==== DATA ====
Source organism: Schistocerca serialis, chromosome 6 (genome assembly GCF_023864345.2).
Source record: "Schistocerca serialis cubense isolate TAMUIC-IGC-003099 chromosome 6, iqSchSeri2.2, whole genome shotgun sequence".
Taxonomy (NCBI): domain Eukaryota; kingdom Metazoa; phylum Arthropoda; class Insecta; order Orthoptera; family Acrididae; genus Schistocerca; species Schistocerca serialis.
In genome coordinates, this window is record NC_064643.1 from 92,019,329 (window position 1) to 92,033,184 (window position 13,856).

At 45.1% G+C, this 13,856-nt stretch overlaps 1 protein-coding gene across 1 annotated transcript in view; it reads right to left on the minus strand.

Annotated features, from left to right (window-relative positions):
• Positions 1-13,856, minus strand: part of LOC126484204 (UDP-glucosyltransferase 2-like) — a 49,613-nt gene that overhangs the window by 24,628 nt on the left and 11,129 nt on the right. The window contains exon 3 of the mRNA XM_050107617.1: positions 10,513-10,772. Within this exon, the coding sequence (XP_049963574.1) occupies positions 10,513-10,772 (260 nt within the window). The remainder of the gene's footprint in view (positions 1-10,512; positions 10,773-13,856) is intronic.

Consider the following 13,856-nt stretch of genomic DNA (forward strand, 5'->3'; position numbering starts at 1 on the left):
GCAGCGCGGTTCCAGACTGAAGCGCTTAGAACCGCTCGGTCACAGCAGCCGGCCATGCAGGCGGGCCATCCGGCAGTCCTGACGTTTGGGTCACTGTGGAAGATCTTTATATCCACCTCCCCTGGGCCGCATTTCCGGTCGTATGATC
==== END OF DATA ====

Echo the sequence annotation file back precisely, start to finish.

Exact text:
Source organism: Schistocerca serialis, chromosome 6 (genome assembly GCF_023864345.2).
Source record: "Schistocerca serialis cubense isolate TAMUIC-IGC-003099 chromosome 6, iqSchSeri2.2, whole genome shotgun sequence".
Taxonomy (NCBI): domain Eukaryota; kingdom Metazoa; phylum Arthropoda; class Insecta; order Orthoptera; family Acrididae; genus Schistocerca; species Schistocerca serialis.
In genome coordinates, this window is record NC_064643.1 from 92,019,329 (window position 1) to 92,033,184 (window position 13,856).

At 45.1% G+C, this 13,856-nt stretch overlaps 1 protein-coding gene across 1 annotated transcript in view; it reads right to left on the minus strand.

Annotated features, from left to right (window-relative positions):
• Positions 1-13,856, minus strand: part of LOC126484204 (UDP-glucosyltransferase 2-like) — a 49,613-nt gene that overhangs the window by 24,628 nt on the left and 11,129 nt on the right. The window contains exon 3 of the mRNA XM_050107617.1: positions 10,513-10,772. Within this exon, the coding sequence (XP_049963574.1) occupies positions 10,513-10,772 (260 nt within the window). The remainder of the gene's footprint in view (positions 1-10,512; positions 10,773-13,856) is intronic.

Consider the following 13,856-nt stretch of genomic DNA (forward strand, 5'->3'; position numbering starts at 1 on the left):
GCAGCGCGGTTCCAGACTGAAGCGCTTAGAACCGCTCGGTCACAGCAGCCGGCCATGCAGGCGGGCCATCCGGCAGTCCTGACGTTTGGGTCACTGTGGAAGATCTTTATATCCACCTCCCCTGGGCCGCATTTCCGGTCGTATGATC